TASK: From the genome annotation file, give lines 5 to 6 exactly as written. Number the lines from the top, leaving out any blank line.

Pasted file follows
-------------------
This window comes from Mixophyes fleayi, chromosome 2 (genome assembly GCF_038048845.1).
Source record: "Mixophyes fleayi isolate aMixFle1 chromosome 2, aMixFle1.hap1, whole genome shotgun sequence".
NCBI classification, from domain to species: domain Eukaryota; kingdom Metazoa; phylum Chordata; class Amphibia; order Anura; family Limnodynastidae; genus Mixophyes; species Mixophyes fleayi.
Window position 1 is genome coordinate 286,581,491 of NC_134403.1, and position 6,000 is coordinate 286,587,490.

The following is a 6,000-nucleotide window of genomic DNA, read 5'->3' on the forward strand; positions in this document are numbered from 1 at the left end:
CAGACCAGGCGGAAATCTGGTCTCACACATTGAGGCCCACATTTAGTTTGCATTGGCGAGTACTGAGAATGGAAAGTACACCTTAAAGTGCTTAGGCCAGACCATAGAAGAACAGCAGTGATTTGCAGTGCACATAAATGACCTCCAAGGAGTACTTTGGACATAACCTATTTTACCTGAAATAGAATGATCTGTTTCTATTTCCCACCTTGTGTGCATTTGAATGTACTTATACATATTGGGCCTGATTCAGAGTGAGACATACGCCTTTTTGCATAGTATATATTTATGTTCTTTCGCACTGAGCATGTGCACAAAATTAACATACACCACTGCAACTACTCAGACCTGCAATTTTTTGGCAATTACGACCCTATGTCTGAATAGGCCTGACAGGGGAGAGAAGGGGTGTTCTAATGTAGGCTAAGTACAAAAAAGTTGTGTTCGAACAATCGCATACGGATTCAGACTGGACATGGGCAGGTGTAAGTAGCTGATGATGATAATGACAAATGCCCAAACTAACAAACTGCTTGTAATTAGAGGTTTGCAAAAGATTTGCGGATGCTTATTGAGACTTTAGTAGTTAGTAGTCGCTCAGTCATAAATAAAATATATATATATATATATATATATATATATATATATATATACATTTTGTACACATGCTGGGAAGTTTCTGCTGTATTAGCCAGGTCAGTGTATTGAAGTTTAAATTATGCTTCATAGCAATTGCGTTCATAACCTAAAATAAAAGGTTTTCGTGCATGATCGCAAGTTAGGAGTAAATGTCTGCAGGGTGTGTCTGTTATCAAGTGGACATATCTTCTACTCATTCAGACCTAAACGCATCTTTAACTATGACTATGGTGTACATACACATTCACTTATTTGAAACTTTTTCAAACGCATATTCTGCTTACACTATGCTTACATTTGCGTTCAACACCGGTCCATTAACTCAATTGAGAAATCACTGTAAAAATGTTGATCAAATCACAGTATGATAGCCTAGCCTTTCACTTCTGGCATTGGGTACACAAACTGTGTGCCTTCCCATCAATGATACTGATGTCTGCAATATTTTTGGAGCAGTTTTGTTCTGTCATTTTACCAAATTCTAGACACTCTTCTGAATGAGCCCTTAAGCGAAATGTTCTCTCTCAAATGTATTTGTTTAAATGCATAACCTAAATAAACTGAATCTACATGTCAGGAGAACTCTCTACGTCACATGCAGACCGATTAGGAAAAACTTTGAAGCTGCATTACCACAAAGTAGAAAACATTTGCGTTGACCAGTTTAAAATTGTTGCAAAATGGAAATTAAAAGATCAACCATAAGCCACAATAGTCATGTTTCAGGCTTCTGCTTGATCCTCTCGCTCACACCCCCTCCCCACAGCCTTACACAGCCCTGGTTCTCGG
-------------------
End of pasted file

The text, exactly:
The following is a 6,000-nucleotide window of genomic DNA, read 5'->3' on the forward strand; positions in this document are numbered from 1 at the left end:
CAGACCAGGCGGAAATCTGGTCTCACACATTGAGGCCCACATTTAGTTTGCATTGGCGAGTACTGAGAATGGAAAGTACACCTTAAAGTGCTTAGGCCAGACCATAGAAGAACAGCAGTGATTTGCAGTGCACATAAATGACCTCCAAGGAGTACTTTGGACATAACCTATTTTACCTGAAATAGAATGATCTGTTTCTATTTCCCACCTTGTGTGCATTTGAATGTACTTATACATATTGGGCCTGATTCAGAGTGAGACATACGCCTTTTTGCATAGTATATATTTATGTTCTTTCGCACTGAGCATGTGCACAAAATTAACATACACCACTGCAACTACTCAGACCTGCAATTTTTTGGCAATTACGACCCTATGTCTGAATAGGCCTGACAGGGGAGAGAAGGGGTGTTCTAATGTAGGCTAAGTACAAAAAAGTTGTGTTCGAACAATCGCATACGGATTCAGACTGGACATGGGCAGGTGTAAGTAGCTGATGATGATAATGACAAATGCCCAAACTAACAAACTGCTTGTAATTAGAGGTTTGCAAAAGATTTGCGGATGCTTATTGAGACTTTAGTAGTTAGTAGTCGCTCAGTCATAAATAAAATATATATATATATATATATATATATATATATATATATATACATTTTGTACACATGCTGGGAAGTTTCTGCTGTATTAGCCAGGTCAGTGTATTGAAGTTTAAATTATGCTTCATAGCAATTGCGTTCATAACCTAAAATAAAAGGTTTTCGTGCATGATCGCAAGTTAGGAGTAAATGTCTGCAGGGTGTGTCTGTTATCAAGTGGACATATCTTCTACTCATTCAGACCTAAACGCATCTTTAACTATGACTATGGTGTACATACACATTCACTTATTTGAAACTTTTTCAAACGCATATTCTGCTTACACTATGCTTACATTTGCGTTCAACACCGGTCCATTAACTCAATTGAGAAATCACTGTAAAAATGTTGATCAAATCACAGTATGATAGCCTAGCCTTTCACTTCTGGCATTGGGTACACAAACTGTGTGCCTTCCCATCAATGATACTGATGTCTGCAATATTTTTGGAGCAGTTTTGTTCTGTCATTTTACCAAATTCTAGACACTCTTCTGAATGAGCCCTTAAGCGAAATGTTCTCTCTCAAATGTATTTGTTTAAATGCATAACCTAAATAAACTGAATCTACATGTCAGGAGAACTCTCTACGTCACATGCAGACCGATTAGGAAAAACTTTGAAGCTGCATTACCACAAAGTAGAAAACATTTGCGTTGACCAGTTTAAAATTGTTGCAAAATGGAAATTAAAAGATCAACCATAAGCCACAATAGTCATGTTTCAGGCTTCTGCTTGATCCTCTCGCTCACACCCCCTCCCCACAGCCTTACACAGCCCTGGTTCTCGG